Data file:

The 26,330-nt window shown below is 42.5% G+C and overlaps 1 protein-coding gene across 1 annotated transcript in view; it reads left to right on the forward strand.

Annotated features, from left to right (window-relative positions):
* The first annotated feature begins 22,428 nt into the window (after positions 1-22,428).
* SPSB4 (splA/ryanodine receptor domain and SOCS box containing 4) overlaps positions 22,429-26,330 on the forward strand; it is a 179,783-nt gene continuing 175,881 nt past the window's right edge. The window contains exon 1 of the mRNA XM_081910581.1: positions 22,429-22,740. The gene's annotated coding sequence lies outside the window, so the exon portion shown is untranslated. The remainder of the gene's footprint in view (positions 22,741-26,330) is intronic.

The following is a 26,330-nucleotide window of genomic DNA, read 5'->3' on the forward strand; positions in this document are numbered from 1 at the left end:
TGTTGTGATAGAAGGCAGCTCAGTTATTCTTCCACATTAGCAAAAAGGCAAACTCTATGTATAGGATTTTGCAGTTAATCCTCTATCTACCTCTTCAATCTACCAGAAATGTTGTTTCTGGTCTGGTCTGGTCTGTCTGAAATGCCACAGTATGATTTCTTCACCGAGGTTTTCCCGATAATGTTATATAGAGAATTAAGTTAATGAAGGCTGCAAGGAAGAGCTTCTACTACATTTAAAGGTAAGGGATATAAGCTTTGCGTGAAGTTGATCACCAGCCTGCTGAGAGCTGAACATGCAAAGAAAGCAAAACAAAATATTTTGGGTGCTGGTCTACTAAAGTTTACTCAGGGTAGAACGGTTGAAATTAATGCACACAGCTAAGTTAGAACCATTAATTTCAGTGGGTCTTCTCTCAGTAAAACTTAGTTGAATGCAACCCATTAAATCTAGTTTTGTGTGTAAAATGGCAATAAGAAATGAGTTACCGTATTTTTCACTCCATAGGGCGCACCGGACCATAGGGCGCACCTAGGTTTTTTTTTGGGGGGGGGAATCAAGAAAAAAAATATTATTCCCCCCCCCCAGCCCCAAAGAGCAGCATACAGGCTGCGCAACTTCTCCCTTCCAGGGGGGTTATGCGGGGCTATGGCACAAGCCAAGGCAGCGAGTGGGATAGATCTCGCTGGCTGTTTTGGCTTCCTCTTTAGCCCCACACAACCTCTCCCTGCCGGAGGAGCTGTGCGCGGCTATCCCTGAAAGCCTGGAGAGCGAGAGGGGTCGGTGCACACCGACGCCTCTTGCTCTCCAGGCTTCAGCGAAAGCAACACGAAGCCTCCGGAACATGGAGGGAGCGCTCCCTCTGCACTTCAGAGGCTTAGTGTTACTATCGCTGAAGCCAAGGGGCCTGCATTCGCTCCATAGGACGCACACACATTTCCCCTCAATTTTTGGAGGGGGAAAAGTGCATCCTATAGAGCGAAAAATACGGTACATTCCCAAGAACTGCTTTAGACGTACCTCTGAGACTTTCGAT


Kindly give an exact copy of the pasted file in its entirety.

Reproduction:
The 26,330-nt window shown below is 42.5% G+C and overlaps 1 protein-coding gene across 1 annotated transcript in view; it reads left to right on the forward strand.

Annotated features, from left to right (window-relative positions):
* The first annotated feature begins 22,428 nt into the window (after positions 1-22,428).
* SPSB4 (splA/ryanodine receptor domain and SOCS box containing 4) overlaps positions 22,429-26,330 on the forward strand; it is a 179,783-nt gene continuing 175,881 nt past the window's right edge. The window contains exon 1 of the mRNA XM_081910581.1: positions 22,429-22,740. The gene's annotated coding sequence lies outside the window, so the exon portion shown is untranslated. The remainder of the gene's footprint in view (positions 22,741-26,330) is intronic.

The following is a 26,330-nucleotide window of genomic DNA, read 5'->3' on the forward strand; positions in this document are numbered from 1 at the left end:
TGTTGTGATAGAAGGCAGCTCAGTTATTCTTCCACATTAGCAAAAAGGCAAACTCTATGTATAGGATTTTGCAGTTAATCCTCTATCTACCTCTTCAATCTACCAGAAATGTTGTTTCTGGTCTGGTCTGGTCTGTCTGAAATGCCACAGTATGATTTCTTCACCGAGGTTTTCCCGATAATGTTATATAGAGAATTAAGTTAATGAAGGCTGCAAGGAAGAGCTTCTACTACATTTAAAGGTAAGGGATATAAGCTTTGCGTGAAGTTGATCACCAGCCTGCTGAGAGCTGAACATGCAAAGAAAGCAAAACAAAATATTTTGGGTGCTGGTCTACTAAAGTTTACTCAGGGTAGAACGGTTGAAATTAATGCACACAGCTAAGTTAGAACCATTAATTTCAGTGGGTCTTCTCTCAGTAAAACTTAGTTGAATGCAACCCATTAAATCTAGTTTTGTGTGTAAAATGGCAATAAGAAATGAGTTACCGTATTTTTCACTCCATAGGGCGCACCGGACCATAGGGCGCACCTAGGTTTTTTTTTGGGGGGGGGAATCAAGAAAAAAAATATTATTCCCCCCCCCCAGCCCCAAAGAGCAGCATACAGGCTGCGCAACTTCTCCCTTCCAGGGGGGTTATGCGGGGCTATGGCACAAGCCAAGGCAGCGAGTGGGATAGATCTCGCTGGCTGTTTTGGCTTCCTCTTTAGCCCCACACAACCTCTCCCTGCCGGAGGAGCTGTGCGCGGCTATCCCTGAAAGCCTGGAGAGCGAGAGGGGTCGGTGCACACCGACGCCTCTTGCTCTCCAGGCTTCAGCGAAAGCAACACGAAGCCTCCGGAACATGGAGGGAGCGCTCCCTCTGCACTTCAGAGGCTTAGTGTTACTATCGCTGAAGCCAAGGGGCCTGCATTCGCTCCATAGGACGCACACACATTTCCCCTCAATTTTTGGAGGGGGAAAAGTGCATCCTATAGAGCGAAAAATACGGTACATTCCCAAGAACTGCTTTAGACGTACCTCTGAGACTTTCGAT